Image Credit: Ben Andrew, RSPB Images

This is getting to be quite a habit now…it’s been yet another week of new sightings, new chicks, and new works done on the reserve. Read on to find out more!

News from the Estate:

You may have noticed that the plants are enjoying this warm weather (and the rain that comes as part of British summertime); there has been a lot of vegetation growth over the past week. It’s important to have a mixture of vegetation heights around the reserve, as different species prefer slightly different conditions. Furthermore, it’s helpful for visitors to be able to see the paths where they are trying to walk, and the wildlife they are trying to spot!

Our Wildlife Watchpoint hide is a favourite with species in the heron family. This is due to the number of small fish and amphibians that are available for these birds to eat. If you’re lucky, you can also see water rail (pictured above) and bittern in this area. Image Credit: Lockhart Horsburgh.

Visitors to the Wildlife Watchpoint may have noticed that they can see further. This is because the work party have been trimming back the vegetation down the sides of the hide and in front of the main windows. The work has been done very sensitively, to avoid any disturbance to any of the birds that may be nesting in these areas. We have found that the birds have been enjoying the high vegetation around this hide, with little egret, great white egret, grey heron and many others catching lots of fish and amphibians there over recent weeks. It is important to strike a balance between maintaining optimal conditions for wildlife, and optimal viewing conditions for visitors. The work done at Wildlife Watchpoint this week keeps this balance at the right level.

Our hides are great areas to get close to our wildlife. We have sightings boards in each of the hides, and books to help you identify the birds that you see.

Speaking of visitor experience, our hides have had a clean! They are nice and shiny for you to come and see all of the beautiful birds and charming chicks that we currently have on-site (read the ‘recent sightings’ section below for more information).

What’s On:

There may not have been the volume of events this week as there have been recently, but that’s because we are busy preparing for the upcoming (organised) madness of the summer holidays. There will be events for all ages in the coming months, including our Big Wild Sleepout on 16-17 July. This is a great opportunity for the whole family to see Saltholme outside normal opening hours, and to learn more about what creatures emerge after most visitors go home. Oh, and there’s the opportunity to have fish and chips for tea. What’s not to love? Click on the link above for more information and to book tickets!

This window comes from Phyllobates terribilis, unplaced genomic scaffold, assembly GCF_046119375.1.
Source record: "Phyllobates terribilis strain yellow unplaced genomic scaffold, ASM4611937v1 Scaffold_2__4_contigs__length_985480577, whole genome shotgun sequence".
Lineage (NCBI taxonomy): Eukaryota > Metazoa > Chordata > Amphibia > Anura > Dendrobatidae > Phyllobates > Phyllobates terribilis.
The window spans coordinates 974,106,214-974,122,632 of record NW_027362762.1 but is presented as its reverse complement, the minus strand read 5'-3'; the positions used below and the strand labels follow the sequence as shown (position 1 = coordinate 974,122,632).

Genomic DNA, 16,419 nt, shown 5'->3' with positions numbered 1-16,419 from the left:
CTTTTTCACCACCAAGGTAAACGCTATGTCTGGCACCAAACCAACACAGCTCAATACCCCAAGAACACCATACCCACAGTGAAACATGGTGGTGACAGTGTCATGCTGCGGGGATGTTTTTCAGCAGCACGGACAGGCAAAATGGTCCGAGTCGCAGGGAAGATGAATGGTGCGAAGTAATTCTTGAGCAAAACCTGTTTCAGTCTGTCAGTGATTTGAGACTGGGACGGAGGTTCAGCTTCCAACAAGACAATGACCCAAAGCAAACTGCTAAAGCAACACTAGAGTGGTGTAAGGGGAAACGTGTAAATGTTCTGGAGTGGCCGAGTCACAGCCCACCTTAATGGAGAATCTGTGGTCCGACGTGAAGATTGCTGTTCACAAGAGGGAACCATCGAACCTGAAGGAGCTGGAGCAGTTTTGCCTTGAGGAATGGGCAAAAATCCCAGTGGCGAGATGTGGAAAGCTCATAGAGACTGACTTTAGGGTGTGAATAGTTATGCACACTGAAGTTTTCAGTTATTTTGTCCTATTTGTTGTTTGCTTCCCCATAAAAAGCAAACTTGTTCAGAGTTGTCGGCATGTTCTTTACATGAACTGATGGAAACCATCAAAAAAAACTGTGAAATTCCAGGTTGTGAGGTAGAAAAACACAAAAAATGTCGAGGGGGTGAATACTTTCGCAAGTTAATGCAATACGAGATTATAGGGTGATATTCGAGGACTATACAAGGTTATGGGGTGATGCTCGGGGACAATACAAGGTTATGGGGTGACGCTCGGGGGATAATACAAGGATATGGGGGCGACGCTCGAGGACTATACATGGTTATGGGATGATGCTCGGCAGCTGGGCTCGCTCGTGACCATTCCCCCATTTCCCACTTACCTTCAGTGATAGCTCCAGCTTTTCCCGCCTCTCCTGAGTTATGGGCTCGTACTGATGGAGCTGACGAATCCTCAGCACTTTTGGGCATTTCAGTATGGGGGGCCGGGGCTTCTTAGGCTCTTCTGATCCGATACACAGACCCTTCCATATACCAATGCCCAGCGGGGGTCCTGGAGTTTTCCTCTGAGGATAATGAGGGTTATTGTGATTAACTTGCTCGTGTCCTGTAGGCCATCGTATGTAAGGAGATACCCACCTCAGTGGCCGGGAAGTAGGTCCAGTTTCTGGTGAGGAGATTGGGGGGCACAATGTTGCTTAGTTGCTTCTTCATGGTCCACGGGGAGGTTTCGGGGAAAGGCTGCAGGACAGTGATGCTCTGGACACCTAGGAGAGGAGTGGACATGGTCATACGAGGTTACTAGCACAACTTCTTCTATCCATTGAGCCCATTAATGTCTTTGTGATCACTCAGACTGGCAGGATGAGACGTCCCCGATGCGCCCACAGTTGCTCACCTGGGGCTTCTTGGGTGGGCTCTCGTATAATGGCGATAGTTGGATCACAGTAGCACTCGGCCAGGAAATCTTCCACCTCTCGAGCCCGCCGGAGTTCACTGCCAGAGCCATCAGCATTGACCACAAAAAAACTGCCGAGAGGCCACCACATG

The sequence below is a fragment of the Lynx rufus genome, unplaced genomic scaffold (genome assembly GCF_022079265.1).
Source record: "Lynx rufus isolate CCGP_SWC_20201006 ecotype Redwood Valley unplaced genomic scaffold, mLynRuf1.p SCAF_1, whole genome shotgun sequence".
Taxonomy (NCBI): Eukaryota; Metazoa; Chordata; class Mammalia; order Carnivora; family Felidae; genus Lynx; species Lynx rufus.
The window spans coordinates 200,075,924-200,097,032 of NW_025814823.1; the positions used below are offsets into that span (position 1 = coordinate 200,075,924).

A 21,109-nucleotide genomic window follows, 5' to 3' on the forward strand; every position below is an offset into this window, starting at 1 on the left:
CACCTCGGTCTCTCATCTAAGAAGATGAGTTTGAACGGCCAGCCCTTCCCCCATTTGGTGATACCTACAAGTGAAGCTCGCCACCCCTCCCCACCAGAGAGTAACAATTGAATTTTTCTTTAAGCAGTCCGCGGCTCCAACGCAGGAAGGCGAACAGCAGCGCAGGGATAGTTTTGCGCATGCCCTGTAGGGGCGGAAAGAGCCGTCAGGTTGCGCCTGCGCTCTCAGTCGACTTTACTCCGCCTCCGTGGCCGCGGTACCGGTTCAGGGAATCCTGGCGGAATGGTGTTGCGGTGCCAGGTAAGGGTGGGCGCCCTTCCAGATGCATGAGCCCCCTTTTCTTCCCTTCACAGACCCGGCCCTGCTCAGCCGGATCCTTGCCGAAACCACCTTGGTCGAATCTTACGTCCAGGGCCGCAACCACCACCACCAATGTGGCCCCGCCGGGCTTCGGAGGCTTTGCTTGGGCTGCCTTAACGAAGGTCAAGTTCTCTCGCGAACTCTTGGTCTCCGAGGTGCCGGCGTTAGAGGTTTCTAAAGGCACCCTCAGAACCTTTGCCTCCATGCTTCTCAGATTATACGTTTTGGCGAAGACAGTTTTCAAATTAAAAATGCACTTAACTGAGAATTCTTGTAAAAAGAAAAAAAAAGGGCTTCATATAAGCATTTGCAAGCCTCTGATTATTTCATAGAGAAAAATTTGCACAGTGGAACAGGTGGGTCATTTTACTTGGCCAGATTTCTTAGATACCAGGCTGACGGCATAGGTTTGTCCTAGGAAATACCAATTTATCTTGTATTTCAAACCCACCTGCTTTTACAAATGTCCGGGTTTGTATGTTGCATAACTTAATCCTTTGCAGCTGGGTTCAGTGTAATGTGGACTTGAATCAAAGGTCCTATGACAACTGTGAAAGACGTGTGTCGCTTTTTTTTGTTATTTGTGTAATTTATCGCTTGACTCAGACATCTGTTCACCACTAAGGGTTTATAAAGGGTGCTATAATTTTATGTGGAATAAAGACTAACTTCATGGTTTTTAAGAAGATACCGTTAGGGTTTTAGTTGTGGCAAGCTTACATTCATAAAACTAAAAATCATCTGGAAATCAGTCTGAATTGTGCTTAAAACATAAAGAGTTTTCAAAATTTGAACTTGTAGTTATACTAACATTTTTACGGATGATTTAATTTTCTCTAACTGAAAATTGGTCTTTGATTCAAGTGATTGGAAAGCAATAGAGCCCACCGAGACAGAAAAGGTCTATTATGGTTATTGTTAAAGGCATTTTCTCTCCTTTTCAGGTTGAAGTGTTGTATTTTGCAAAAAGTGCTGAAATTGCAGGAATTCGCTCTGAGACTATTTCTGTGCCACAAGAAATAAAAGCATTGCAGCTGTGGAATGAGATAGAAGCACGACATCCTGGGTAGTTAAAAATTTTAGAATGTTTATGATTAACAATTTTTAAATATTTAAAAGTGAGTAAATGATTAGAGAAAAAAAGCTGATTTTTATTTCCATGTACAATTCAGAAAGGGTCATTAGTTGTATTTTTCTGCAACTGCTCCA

Recent Sightings:

Buckle up…there have been a lot of sightings this week! First things first, let’s deal with the baby birds in a section that just HAS to be known as…

Chick Flicks:

Little ringed plovers are small wading birds that like to hang around our Saltholme Pools hide. Here are two of the chicks we currently have at the Saltholme Pools hide. Image Credit: Mark Stokeld.

We now have two families of little ringed plovers at our Saltholme Pools hide! The original brood have reached the lanky teenager stage (the same stage as most of our goslings), and another brood has hatched in front of the screen this week.  

Shelduck are slightly smaller than the geese we have on-site. Both males and females have a dark green head and chestnut belly stripe. Image Credit: Lockhart Horsburgh

Our shelduck have also had babies! Two shelduck chicks were seen on the main lake earlier this week. Also on our main lake, this year’s black-headed gull chicks are now in the process of learning how to fly! Look out for gulls with mottled brown wings and a slightly less coordinated flight pattern…

Moving round to our Paddy’s Pool hide, a brood of five tufted duck ducklings were being shown off by their mother on Wednesday. The name of this species may be referring to the crest on the head of the male, but the ducklings are pretty ‘tufted’ with all of the fluffy brown down that helps keep them afloat in the water.

We had some Mediterranean gulls breed on-site last year. We now think these birds have returned to breed, suggesting these birds will become regular visitors to Saltholme. Image Credit: Mark Stokeld.

And we now have Mediterranean gull chicks! The first few broods have been seen from the Paddy’s Pool hide. They are younger than the black-headed gull chicks, so keep your eyes peeled on your next visit. This is very exciting, as it suggests the Mediterranean gulls will become a regular breeding fixture at Saltholme.

This, of course, is just a quick round-up of some of the many youngsters seen at Saltholme this week. But we need to move onto the adult birds now…

Other sightings

Struggling to tell your terns apart? Sandwich terns have black bills with a yellow tip; common terns have red bills with a black spot on the end. Sandwich terns have black legs whereas common tenrs have red legs. Whilst both species have a black head, the sandwich tern has more of a ‘crest’, and is slightly larger than the common tern. Funny and handbrake terns look different again.  Image Credit: Chris Gomersall, RSPB Images.

Our common terns are popular summer visitors to our main lake, but did you know that we now also have sandwich terns at Saltholme Pools? They have come to our reserve for the fish that live in our pools and ponds.

Spoonbills usually visit Saltholme in the winter, so it’s nice to see one enjoying the summer sunshine. Image Credit: Les Bunyan, RSPB Images.